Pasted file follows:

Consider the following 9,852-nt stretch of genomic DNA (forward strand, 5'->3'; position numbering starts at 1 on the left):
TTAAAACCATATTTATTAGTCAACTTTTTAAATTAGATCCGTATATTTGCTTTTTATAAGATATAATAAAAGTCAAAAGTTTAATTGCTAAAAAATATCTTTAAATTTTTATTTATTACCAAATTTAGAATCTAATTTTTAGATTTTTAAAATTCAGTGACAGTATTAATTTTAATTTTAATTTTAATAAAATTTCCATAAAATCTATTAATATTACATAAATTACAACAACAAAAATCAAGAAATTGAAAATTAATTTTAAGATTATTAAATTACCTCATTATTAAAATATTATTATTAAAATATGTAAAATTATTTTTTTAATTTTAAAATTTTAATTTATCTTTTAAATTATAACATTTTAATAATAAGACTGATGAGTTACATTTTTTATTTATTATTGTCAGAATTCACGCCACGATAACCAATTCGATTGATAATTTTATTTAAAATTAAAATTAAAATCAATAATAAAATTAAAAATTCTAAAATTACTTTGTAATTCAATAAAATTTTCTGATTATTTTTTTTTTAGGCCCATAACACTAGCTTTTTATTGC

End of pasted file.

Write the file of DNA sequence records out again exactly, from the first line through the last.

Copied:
Consider the following 9,852-nt stretch of genomic DNA (forward strand, 5'->3'; position numbering starts at 1 on the left):
TTAAAACCATATTTATTAGTCAACTTTTTAAATTAGATCCGTATATTTGCTTTTTATAAGATATAATAAAAGTCAAAAGTTTAATTGCTAAAAAATATCTTTAAATTTTTATTTATTACCAAATTTAGAATCTAATTTTTAGATTTTTAAAATTCAGTGACAGTATTAATTTTAATTTTAATTTTAATAAAATTTCCATAAAATCTATTAATATTACATAAATTACAACAACAAAAATCAAGAAATTGAAAATTAATTTTAAGATTATTAAATTACCTCATTATTAAAATATTATTATTAAAATATGTAAAATTATTTTTTTAATTTTAAAATTTTAATTTATCTTTTAAATTATAACATTTTAATAATAAGACTGATGAGTTACATTTTTTATTTATTATTGTCAGAATTCACGCCACGATAACCAATTCGATTGATAATTTTATTTAAAATTAAAATTAAAATCAATAATAAAATTAAAAATTCTAAAATTACTTTGTAATTCAATAAAATTTTCTGATTATTTTTTTTTTAGGCCCATAACACTAGCTTTTTATTGC